Harold Grocott

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This article was considered for deletion at Wikipedia on February 19 2019. This is a backup of Wikipedia:Harold_Grocott. All of its AfDs can be found at Wikipedia:Special:PrefixIndex/Wikipedia:Articles_for_deletion/Harold_Grocott, the first at Wikipedia:Wikipedia:Articles_for_deletion/Harold_Grocott. Purge

Template:Use New Zealand English Template:Infobox sportsperson Harold Grocott (9 March 1876 – 11 February 1960) was a New Zealand lawn bowls player who competed for his country at the 1934 British Empire Games.

Early life and family

Born in England, in the London district of St Pancras, on 9 March 1876, Grocott was the son of Joseph Henry Grocott and Hannah Dryden.[1] He was baptised at Holy Trinity Church, Marylebone on 4 June 1876.[2] In 1877, the family emigrated to New Zealand,[3] where Joseph and Hannah were married the same year.[4] Harold's younger brother, Horace, was born in Napier in 1880, and soon after, they moved to Dunedin.[5][6]

On 4 March 1901, Harold Grocott married Elizabeth Bazley at First Church, Dunedin.[7] The couple went on to have one son and one daughter.[8][9]

Professional career

By 1902, Grocott was in charge of Wilkinson and Sons' branch chemist shop in George Street, Dunedin, and was living above the shop.[10] Two years later, he had his own chemist's shop in Roxburgh, building a large new house and shop in Scotland Street,[11] and he took on Sydney Smith, who would go on to become a renowned forensic scientist and pathologist, as an apprentice.[12] Grocott sold the business in 1907.[13]

After a short period in Eltham where he owned a pharmacy,[14] Grocott later moved to Hamilton, purchasing Arthur Edwards Manning's pharmacy business and optometry practice in 1911.[15][16][17] Manning went on to serve as mayor of Hamilton from 1912 to 1915.[18][19]

In 1920, Grocott travelled to London, where he passed the examinations set by the Worshipful Company of Spectacle Makers, gaining him Fellowship in Optometry of the Worshipful Company of Spectacle Makers (FSMC).[20] He was also admitted to the Freedom of the City of London by redemption, in the Company of Spectacle Makers, and was appointed as a Fellow of the British Institute of Opticians.[1][20] Grocott retired to Auckland in the early 1930s.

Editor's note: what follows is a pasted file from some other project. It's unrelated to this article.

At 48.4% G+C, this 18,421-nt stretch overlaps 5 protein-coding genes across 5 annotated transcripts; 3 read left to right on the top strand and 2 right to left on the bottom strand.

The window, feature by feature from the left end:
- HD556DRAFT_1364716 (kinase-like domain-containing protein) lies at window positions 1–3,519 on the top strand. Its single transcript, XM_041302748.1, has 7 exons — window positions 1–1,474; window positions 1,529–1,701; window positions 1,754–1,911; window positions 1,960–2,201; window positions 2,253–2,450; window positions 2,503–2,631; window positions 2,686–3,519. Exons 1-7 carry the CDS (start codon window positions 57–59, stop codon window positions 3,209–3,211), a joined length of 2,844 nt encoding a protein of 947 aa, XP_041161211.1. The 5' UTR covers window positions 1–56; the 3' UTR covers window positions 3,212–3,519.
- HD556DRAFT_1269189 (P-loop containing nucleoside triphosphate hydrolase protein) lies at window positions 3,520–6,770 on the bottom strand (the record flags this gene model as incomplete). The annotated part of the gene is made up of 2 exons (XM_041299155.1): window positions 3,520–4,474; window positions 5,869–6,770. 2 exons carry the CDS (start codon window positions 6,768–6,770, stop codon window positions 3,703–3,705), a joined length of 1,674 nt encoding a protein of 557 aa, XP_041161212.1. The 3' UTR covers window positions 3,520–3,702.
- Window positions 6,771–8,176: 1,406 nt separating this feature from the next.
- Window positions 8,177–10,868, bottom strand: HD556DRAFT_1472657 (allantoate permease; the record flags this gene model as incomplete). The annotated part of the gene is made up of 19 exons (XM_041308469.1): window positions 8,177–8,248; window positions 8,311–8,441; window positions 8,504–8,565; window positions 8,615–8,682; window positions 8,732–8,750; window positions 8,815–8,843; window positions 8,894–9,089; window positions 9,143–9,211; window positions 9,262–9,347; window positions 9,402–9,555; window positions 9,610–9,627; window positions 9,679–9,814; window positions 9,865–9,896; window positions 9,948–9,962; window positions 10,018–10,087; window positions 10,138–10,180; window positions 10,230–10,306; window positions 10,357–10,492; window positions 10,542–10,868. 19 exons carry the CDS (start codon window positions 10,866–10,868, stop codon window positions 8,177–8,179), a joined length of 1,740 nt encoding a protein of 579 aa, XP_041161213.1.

Lawn bowls

A member of the Carlton Bowling Club in Auckland, Grocott was selected to represent New Zealand in the men's fours at the 1934 British Empire Games in London, alongside two other bowlers from Carlton, namely George Pollard, and George Carter (skip), and Billy Dillicar from Hamilton's Whitiora Bowling Club.[21][22][23][24][25] At the Games, they won four of their nine round-robin matches to finish in fifth place.[26]

Other activities

Grocott was an active Rotarian in Hamilton. He attended the Rotary International Convention in Denver, Colorado, in 1926,[27] where he was appointed as a member of the elections committee for the convention.[28]


Grocott died on 11 February 1960, and he was buried at Purewa Cemetery, Auckland.[29] He had been predeceased by his wife, Elizabeth, in 1946.[30]


  1. 1.0 1.1 "London, England, Freedom of the City admission papers, 1681–1930 for Harold Grocott". Ancestry.com Operations. 2010. https://www.ancestry.com/interactive/2052/32512_a065439-00562?pid=913609. Retrieved 18 February 2019. 
  2. "London, England, Church of England births and baptisms, 1813–1917". Ancestry.com Operations. 2010. https://search.ancestry.com/cgi-bin/sse.dll?indiv=1&dbid=1558&h=5346347. Retrieved 18 February 2019. 
  3. "Untitled". Daily Telegraph (Napier): p. 2. 1 April 1891. https://paperspast.natlib.govt.nz/newspapers/DTN18910401.2.8. Retrieved 18 February 2019. 
  4. "Marriage search: registration number 1877/2590". Department of Internal Affairs. https://www.bdmhistoricalrecords.dia.govt.nz/search/search?path=%2FqueryEntry.m%3Ftype%3Dmarriages. Retrieved 18 February 2019. 
  5. "Mission work in Bolivia". Waikato Argus: p. 2. 20 November 1914. https://paperspast.natlib.govt.nz/newspapers/WAIGUS19141120.2.12. Retrieved 18 February 2019. 
  6. Template:DNZB